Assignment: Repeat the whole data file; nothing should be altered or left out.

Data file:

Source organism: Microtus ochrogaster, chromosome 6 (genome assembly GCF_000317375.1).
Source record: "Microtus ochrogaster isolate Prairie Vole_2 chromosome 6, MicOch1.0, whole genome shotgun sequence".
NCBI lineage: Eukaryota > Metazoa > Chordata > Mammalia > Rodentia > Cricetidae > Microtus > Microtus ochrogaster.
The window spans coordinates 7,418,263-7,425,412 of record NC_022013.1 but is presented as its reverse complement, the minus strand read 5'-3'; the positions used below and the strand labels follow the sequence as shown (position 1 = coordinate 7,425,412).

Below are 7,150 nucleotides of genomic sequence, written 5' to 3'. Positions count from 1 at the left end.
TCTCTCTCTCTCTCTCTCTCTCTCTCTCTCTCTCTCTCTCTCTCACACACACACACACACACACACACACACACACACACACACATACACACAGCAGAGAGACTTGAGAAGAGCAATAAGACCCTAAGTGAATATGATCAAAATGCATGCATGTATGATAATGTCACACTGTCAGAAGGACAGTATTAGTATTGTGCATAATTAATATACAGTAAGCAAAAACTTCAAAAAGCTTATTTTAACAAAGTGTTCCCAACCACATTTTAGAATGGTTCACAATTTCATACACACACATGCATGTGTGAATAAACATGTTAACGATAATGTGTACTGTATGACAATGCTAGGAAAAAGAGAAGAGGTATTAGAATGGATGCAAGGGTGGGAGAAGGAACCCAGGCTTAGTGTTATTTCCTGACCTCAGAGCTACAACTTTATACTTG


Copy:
Source organism: Microtus ochrogaster, chromosome 6 (genome assembly GCF_000317375.1).
Source record: "Microtus ochrogaster isolate Prairie Vole_2 chromosome 6, MicOch1.0, whole genome shotgun sequence".
NCBI lineage: Eukaryota > Metazoa > Chordata > Mammalia > Rodentia > Cricetidae > Microtus > Microtus ochrogaster.
The window spans coordinates 7,418,263-7,425,412 of record NC_022013.1 but is presented as its reverse complement, the minus strand read 5'-3'; the positions used below and the strand labels follow the sequence as shown (position 1 = coordinate 7,425,412).

Below are 7,150 nucleotides of genomic sequence, written 5' to 3'. Positions count from 1 at the left end.
TCTCTCTCTCTCTCTCTCTCTCTCTCTCTCTCTCTCTCTCTCTCACACACACACACACACACACACACACACACACACACACACATACACACAGCAGAGAGACTTGAGAAGAGCAATAAGACCCTAAGTGAATATGATCAAAATGCATGCATGTATGATAATGTCACACTGTCAGAAGGACAGTATTAGTATTGTGCATAATTAATATACAGTAAGCAAAAACTTCAAAAAGCTTATTTTAACAAAGTGTTCCCAACCACATTTTAGAATGGTTCACAATTTCATACACACACATGCATGTGTGAATAAACATGTTAACGATAATGTGTACTGTATGACAATGCTAGGAAAAAGAGAAGAGGTATTAGAATGGATGCAAGGGTGGGAGAAGGAACCCAGGCTTAGTGTTATTTCCTGACCTCAGAGCTACAACTTTATACTTG